Six California cities are in the top 10 most at risk. Here’s the list:

1.    Riverside/San Bernardino/Ontario, California — 50,605 homes are at risk. Reconstruction value is $14.86 billion.

2.    Sacramento/Roseville/Arden/Arcade, California — 42,042 homes are at risk. Reconstruction value is $15.88 billion.

3.    Austin/Round Rock, Texas

4.    Denver/Aurora/Lakewood, Colorado

5.    San Antonio/New Braunfels, Texas

6.    Los Angeles/Long Beach/Anaheim, California — At risk homes number 17,006. Reconstruction value is $8.65 billion

7.    Chico, California — 15,103 homes are at risk. Rebuilding value is $3.75 billion.

8.    Colorado Springs, Colorado

9.    Truckee/Grass Valley, California — 14,671 homes at risk. Reconstruction value is $4.9 billion.

10.  Houston/The Woodlands/Sugar Land, Texas


What should we expect in 2018? Unless things change drastically in how wildfire firefighting is funded and how forests and wild lands are managed, we’ll see more of the same. Jennifer Jones of the U.S. Forest Service said since 2000 firefighting costs have skyrocketed. “It’s just getting worse and worse,” she noted.

The year 2017 is the fifth year since 2006 that burned acreage has rose above 9 million acres. The record is 10.1 million acres in 2015 and unless changes are made around the West and on how these fire prone areas are managed, it will be — as Governor Brown so eloquently stated — the new normal.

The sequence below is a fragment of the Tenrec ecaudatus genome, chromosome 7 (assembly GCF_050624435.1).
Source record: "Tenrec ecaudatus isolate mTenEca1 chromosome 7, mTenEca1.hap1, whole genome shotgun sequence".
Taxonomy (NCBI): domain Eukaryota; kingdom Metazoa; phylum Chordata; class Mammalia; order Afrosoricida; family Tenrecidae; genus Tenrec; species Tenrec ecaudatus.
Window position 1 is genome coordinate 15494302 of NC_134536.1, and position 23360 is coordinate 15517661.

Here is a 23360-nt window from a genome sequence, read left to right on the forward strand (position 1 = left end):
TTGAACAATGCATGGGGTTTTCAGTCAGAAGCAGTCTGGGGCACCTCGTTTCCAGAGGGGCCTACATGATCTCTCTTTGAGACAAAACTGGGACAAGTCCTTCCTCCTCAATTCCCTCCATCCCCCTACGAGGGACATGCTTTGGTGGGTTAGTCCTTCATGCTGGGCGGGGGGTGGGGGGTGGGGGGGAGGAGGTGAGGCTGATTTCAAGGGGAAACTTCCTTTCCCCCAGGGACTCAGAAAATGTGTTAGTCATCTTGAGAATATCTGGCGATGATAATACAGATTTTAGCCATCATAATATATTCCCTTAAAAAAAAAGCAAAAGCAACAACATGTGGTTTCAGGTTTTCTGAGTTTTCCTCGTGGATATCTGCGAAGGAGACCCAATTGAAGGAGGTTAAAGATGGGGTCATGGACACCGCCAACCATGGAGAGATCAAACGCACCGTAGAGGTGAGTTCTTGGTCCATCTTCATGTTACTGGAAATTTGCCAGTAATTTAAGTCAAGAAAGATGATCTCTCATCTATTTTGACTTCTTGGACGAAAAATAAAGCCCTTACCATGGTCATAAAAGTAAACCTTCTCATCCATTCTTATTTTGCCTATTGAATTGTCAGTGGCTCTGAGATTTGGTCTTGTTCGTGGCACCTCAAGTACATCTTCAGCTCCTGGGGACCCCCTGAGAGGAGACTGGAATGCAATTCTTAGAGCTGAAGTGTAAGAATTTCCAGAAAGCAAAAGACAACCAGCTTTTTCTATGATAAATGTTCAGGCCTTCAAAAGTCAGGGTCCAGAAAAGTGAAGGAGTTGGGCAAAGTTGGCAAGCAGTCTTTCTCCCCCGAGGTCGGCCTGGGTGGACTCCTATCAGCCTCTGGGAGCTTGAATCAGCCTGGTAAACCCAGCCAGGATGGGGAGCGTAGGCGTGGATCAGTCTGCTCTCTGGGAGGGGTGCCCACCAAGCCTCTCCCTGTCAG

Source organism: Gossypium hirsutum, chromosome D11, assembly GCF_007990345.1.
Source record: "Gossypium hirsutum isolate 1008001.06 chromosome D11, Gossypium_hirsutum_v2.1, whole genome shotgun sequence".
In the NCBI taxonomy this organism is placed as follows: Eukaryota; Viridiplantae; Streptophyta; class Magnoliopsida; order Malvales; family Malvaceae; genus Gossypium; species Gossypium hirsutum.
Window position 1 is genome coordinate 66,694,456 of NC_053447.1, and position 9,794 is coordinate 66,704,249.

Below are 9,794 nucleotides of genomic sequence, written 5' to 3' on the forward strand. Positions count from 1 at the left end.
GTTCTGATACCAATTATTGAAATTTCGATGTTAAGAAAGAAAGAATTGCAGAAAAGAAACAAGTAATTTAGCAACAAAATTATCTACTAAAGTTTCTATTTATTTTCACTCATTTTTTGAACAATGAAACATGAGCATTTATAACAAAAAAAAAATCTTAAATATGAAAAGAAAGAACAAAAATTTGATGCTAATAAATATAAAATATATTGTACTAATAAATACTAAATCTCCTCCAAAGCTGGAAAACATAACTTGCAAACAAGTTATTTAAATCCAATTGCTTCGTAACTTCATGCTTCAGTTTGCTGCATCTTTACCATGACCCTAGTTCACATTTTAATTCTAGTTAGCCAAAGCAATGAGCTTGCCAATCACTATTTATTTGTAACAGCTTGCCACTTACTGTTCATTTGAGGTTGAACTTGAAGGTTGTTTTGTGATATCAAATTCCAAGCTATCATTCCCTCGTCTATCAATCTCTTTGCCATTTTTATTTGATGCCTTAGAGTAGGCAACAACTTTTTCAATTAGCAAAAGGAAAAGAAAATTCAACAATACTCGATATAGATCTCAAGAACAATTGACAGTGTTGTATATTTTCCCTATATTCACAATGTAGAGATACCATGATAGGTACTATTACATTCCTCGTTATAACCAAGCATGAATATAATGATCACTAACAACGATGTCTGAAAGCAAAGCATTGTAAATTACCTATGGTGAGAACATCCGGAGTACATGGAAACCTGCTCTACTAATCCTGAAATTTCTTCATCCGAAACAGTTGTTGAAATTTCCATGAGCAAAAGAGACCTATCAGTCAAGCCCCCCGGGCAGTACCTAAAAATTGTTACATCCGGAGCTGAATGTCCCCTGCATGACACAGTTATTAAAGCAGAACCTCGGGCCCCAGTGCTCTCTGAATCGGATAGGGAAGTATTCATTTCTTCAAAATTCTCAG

Oregon Democrat Sen. Ron Wyden and other members of Congress in the West say something needs to be done. To get the ball rolling Wyden is once again pushing his Wildfire Disaster Funding Act. He hopes to rework how we pay for firefighting. Currently a lot of the dollars used to fight wildfires comes out of money supposed to be used to prevent fire.

His bill — co-sponsored by Idaho Republican Sen. Mike Crapo — ends what Wyden calls “the bizarre and common-sense-defying practice of fire borrowing.” It’s because of the shifting of funds that the U.S. Forest Service and the Bureau of Land Management (BLM) can’t take care of downed trees, tree limbs and the underbrush that accumulates on forest floors and fuels fire.

Wyden’s idea is to fund the largest wildfires from a natural disaster fund like that done for hurricanes and other disasters. “It feels like we've been at this longer than the Trojan War. The bottom line is the West cannot wait any longer for Congress to send them some help and repair — for the long-term — this broken system that shortchanges prevention and adds fuel to these raging wildfires,” Wyden said.